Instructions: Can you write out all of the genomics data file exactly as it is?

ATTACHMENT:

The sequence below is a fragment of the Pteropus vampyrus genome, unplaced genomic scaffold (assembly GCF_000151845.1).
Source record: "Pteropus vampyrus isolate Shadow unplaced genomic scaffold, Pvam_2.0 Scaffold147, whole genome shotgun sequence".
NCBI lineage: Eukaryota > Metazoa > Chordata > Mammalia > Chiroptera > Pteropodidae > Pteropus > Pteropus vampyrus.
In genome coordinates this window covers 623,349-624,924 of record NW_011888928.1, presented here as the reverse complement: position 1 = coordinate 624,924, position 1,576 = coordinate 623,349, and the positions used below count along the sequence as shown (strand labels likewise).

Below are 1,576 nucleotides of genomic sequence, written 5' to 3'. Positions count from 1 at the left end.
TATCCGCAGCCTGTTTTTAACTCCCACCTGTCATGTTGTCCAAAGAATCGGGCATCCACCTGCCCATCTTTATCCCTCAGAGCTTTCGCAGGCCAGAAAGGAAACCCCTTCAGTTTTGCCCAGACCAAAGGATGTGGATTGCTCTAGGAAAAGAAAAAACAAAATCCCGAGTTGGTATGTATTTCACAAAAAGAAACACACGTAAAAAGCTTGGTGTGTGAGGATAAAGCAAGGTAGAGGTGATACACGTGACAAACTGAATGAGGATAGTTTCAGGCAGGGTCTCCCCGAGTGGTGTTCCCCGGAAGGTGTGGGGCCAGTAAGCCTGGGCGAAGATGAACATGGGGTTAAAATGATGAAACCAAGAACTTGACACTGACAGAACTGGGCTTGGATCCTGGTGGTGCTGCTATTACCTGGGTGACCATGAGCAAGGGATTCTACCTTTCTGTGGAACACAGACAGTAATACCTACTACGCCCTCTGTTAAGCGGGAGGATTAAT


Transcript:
The sequence below is a fragment of the Pteropus vampyrus genome, unplaced genomic scaffold (assembly GCF_000151845.1).
Source record: "Pteropus vampyrus isolate Shadow unplaced genomic scaffold, Pvam_2.0 Scaffold147, whole genome shotgun sequence".
NCBI lineage: Eukaryota > Metazoa > Chordata > Mammalia > Chiroptera > Pteropodidae > Pteropus > Pteropus vampyrus.
In genome coordinates this window covers 623,349-624,924 of record NW_011888928.1, presented here as the reverse complement: position 1 = coordinate 624,924, position 1,576 = coordinate 623,349, and the positions used below count along the sequence as shown (strand labels likewise).

Below are 1,576 nucleotides of genomic sequence, written 5' to 3'. Positions count from 1 at the left end.
TATCCGCAGCCTGTTTTTAACTCCCACCTGTCATGTTGTCCAAAGAATCGGGCATCCACCTGCCCATCTTTATCCCTCAGAGCTTTCGCAGGCCAGAAAGGAAACCCCTTCAGTTTTGCCCAGACCAAAGGATGTGGATTGCTCTAGGAAAAGAAAAAACAAAATCCCGAGTTGGTATGTATTTCACAAAAAGAAACACACGTAAAAAGCTTGGTGTGTGAGGATAAAGCAAGGTAGAGGTGATACACGTGACAAACTGAATGAGGATAGTTTCAGGCAGGGTCTCCCCGAGTGGTGTTCCCCGGAAGGTGTGGGGCCAGTAAGCCTGGGCGAAGATGAACATGGGGTTAAAATGATGAAACCAAGAACTTGACACTGACAGAACTGGGCTTGGATCCTGGTGGTGCTGCTATTACCTGGGTGACCATGAGCAAGGGATTCTACCTTTCTGTGGAACACAGACAGTAATACCTACTACGCCCTCTGTTAAGCGGGAGGATTAAT